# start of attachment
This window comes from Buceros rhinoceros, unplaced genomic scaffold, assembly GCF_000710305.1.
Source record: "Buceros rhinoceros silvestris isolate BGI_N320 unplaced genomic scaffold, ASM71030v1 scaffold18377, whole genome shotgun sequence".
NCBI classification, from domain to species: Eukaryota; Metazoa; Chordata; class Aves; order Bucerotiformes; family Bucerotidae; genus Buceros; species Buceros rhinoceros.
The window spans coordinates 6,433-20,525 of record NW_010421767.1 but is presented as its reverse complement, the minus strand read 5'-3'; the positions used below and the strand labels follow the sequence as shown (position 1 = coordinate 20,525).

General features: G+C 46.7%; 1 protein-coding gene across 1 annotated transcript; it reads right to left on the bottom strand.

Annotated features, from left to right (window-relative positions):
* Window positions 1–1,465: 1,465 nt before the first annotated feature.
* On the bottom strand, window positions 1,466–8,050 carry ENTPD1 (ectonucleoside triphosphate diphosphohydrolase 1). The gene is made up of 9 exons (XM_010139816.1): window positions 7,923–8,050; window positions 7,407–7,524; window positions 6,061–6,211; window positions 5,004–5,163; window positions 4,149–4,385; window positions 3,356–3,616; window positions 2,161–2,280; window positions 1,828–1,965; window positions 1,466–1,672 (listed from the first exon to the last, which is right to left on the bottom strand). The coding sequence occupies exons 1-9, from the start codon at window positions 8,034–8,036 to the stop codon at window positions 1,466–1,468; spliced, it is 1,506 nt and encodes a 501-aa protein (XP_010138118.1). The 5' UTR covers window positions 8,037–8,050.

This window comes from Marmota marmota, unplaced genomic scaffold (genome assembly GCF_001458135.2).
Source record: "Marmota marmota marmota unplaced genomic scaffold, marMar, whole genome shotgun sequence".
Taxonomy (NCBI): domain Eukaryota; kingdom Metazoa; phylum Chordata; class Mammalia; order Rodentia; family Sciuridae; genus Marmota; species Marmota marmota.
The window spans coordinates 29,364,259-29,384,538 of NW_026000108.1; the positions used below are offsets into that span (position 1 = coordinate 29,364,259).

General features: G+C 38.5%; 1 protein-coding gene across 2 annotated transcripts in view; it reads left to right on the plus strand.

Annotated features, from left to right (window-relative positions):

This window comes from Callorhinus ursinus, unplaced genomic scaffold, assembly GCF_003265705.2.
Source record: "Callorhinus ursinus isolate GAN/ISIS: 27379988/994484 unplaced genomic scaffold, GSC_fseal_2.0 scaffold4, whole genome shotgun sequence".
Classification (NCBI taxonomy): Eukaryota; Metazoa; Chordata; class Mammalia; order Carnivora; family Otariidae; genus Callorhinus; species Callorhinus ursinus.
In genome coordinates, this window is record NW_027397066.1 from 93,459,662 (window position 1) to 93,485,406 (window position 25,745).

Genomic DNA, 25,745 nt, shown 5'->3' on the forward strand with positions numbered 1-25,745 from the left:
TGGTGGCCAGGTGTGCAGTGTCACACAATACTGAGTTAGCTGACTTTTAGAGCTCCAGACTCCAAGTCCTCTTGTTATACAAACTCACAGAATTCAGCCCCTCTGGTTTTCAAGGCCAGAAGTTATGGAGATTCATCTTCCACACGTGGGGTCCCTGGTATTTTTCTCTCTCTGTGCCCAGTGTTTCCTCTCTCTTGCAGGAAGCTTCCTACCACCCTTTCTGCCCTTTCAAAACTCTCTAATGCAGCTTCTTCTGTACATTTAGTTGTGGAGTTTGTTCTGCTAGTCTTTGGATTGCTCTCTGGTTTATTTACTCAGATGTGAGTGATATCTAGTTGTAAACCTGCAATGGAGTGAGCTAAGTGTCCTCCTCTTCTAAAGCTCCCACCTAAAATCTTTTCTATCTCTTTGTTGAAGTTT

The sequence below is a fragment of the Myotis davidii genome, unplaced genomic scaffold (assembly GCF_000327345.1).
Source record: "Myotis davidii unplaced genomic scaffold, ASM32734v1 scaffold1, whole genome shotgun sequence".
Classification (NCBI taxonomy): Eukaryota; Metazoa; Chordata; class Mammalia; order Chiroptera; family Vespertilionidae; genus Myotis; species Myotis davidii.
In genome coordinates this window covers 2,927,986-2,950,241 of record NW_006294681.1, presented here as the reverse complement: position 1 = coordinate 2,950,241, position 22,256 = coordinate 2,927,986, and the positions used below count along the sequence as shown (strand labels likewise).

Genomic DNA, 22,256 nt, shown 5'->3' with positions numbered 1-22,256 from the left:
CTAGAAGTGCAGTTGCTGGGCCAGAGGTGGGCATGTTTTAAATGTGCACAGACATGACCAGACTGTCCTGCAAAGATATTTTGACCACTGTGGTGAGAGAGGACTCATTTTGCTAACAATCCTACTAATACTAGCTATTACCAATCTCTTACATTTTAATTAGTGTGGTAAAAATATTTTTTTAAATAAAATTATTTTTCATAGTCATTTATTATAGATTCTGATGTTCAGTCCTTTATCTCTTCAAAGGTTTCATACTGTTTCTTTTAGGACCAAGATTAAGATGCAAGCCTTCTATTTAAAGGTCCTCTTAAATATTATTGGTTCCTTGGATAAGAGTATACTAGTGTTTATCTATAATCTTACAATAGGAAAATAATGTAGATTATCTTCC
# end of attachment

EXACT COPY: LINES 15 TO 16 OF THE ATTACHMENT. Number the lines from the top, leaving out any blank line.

This window comes from Callorhinus ursinus, unplaced genomic scaffold, assembly GCF_003265705.2.
Source record: "Callorhinus ursinus isolate GAN/ISIS: 27379988/994484 unplaced genomic scaffold, GSC_fseal_2.0 scaffold4, whole genome shotgun sequence".